I believe that it’s extremely important to have a well developed aerobic system in order to recover acutely (during a workout/game) and chronically (the day following an intense training session/game). Having said this, it becomes extremely important to improve the athletes G.P.P. (General Physical Preparedness) during the off-season.
How do you improve your G.P.P. or conditioning?
There’s many different methods I have utilized with my athletes throughout the past few off-seasons. NONE of which are named long distance running or max-effort sprinting with incomplete recovery – two extremely popular conditioning methods that are used by sport coaches around the world.
Here’s some better options that you can use in place of your current conditioning workouts. All of the methods/workouts listed below are extremely challenging and will not only enhance your G.P.P. but improve other important aspects of your game!
Movement/Mobility Circuit Workouts
Movement workouts are a great way to improve aerobic capacity. In addition, these workouts are also fantastic for enhancing recovery, improving movement quality, core stability, shoulder health and much more!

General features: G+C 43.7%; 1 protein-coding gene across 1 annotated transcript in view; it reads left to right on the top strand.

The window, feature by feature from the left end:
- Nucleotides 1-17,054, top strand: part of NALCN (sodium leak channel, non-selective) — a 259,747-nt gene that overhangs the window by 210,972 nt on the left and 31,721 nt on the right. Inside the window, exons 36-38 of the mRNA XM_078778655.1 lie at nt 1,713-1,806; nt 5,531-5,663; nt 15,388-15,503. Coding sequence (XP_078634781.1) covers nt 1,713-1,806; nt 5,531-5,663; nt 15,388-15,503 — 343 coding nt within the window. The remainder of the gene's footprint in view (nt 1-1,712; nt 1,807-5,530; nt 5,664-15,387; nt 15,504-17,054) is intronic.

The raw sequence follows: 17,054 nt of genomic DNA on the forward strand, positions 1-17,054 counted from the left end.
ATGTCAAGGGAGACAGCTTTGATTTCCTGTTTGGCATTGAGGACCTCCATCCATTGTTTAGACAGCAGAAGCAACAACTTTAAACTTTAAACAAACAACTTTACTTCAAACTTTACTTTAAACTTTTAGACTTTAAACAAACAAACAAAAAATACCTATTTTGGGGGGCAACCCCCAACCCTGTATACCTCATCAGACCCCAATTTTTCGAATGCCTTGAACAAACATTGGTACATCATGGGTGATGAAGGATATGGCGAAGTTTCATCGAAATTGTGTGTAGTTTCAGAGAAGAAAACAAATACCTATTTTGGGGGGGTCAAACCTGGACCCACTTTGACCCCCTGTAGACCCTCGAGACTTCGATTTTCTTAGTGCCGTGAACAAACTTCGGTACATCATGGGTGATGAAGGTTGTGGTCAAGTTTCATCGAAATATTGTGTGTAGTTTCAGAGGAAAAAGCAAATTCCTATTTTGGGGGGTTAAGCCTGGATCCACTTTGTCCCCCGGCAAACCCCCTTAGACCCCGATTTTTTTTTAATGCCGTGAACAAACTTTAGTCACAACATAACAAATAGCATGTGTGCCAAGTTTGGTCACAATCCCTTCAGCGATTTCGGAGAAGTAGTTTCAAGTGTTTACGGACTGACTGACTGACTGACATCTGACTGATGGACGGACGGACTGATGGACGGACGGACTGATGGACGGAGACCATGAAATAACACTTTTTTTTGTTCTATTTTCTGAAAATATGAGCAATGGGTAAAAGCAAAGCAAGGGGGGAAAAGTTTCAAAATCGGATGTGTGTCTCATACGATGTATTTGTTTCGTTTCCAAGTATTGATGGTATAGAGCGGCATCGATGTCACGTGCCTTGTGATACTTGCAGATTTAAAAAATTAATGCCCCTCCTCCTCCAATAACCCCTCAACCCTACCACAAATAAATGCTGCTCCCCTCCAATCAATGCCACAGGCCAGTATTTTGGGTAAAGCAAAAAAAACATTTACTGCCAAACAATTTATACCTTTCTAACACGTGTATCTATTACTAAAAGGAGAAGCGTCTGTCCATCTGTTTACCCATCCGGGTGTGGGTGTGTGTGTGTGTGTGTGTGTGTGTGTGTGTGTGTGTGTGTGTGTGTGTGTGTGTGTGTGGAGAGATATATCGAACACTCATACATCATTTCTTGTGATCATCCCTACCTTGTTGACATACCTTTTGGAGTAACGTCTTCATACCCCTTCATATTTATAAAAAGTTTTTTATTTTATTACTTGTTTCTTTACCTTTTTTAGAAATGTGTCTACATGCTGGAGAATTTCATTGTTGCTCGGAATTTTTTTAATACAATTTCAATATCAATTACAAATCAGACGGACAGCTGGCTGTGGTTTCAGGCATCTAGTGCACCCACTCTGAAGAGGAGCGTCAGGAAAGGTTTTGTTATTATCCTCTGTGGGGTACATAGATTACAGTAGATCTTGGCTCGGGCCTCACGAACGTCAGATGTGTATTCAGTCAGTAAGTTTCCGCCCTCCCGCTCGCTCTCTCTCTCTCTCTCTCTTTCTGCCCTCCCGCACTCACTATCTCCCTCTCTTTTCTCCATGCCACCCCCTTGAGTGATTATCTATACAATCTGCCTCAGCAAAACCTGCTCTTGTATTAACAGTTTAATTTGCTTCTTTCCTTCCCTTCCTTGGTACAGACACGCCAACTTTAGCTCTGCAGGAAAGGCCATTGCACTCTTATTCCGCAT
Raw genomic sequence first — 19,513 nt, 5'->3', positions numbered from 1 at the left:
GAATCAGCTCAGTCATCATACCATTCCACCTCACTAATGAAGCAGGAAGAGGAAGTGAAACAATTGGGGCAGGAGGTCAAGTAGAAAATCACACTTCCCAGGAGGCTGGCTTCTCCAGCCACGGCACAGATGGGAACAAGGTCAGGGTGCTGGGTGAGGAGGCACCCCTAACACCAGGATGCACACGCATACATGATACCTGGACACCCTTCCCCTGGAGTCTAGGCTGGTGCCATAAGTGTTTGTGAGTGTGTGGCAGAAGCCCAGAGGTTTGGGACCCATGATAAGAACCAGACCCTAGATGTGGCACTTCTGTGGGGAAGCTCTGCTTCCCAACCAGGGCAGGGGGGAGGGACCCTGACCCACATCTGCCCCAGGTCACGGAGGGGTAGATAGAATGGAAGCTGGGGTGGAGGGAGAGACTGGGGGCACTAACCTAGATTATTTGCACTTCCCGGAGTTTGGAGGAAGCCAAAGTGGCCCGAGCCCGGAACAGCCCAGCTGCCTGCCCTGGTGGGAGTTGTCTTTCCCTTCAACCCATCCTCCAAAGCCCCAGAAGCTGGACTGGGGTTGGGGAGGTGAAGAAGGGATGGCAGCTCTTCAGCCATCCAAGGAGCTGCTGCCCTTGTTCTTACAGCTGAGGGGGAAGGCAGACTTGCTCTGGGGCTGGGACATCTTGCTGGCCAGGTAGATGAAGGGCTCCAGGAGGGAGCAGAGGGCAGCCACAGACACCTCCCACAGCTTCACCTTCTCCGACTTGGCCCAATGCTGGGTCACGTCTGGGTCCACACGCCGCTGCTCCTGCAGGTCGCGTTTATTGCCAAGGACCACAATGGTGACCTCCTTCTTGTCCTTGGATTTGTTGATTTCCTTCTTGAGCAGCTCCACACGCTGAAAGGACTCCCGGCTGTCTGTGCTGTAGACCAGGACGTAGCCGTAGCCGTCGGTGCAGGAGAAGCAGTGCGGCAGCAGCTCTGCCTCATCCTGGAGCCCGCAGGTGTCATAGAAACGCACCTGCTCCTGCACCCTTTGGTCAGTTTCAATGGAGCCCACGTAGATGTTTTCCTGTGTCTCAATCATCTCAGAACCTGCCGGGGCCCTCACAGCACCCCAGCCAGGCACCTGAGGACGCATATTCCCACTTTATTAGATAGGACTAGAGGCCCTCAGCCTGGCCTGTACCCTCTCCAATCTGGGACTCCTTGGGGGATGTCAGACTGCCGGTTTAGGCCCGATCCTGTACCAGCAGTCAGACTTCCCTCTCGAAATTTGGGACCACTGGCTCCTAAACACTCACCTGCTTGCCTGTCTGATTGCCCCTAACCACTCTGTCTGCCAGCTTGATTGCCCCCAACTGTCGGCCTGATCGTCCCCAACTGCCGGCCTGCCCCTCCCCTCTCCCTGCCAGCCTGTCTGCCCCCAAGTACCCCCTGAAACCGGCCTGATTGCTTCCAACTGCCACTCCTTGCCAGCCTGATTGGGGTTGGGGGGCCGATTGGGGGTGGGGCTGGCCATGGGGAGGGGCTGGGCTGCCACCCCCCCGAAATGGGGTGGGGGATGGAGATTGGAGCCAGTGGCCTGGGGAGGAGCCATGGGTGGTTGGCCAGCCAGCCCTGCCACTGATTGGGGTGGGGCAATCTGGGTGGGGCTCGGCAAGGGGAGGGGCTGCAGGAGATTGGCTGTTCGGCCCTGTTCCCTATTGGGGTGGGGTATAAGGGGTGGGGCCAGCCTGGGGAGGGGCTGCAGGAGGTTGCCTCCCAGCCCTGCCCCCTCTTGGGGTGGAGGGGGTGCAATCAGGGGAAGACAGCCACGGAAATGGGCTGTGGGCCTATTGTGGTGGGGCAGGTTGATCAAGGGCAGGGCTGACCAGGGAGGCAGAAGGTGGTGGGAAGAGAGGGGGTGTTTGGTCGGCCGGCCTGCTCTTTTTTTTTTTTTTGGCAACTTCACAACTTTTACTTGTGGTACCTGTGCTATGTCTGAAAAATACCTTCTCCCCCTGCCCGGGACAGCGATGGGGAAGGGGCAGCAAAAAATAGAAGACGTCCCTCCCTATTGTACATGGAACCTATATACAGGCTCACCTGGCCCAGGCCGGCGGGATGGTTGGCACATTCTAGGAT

The video below is an example of a full-body mobility circuit workout I used with LA Dodgers OF, Chris Roller last off-season (2018-2019). The purpose of implementing this with Chris was to enhance recovery following a high demanding CNS day (day prior), improve hip mobility/stability, shoulder health (scapular upward rotation/scapular stability), core stability, drive some lat length, and train his glutes/hamstrings.
Hill sprints are a fantastic way to improve acceleration mechanics, force application, work capacity, athleticism, body composition and much more! What I really like about hill sprints for conditioning purposes is that the hill acts as a form a resistance (think of it like a loaded sprint). You’re CNS will not be taxed as much as something like a max-effort sprint. This makes it fantastic for conditioning purposes in my opinion as you can keep the rest periods relatively short.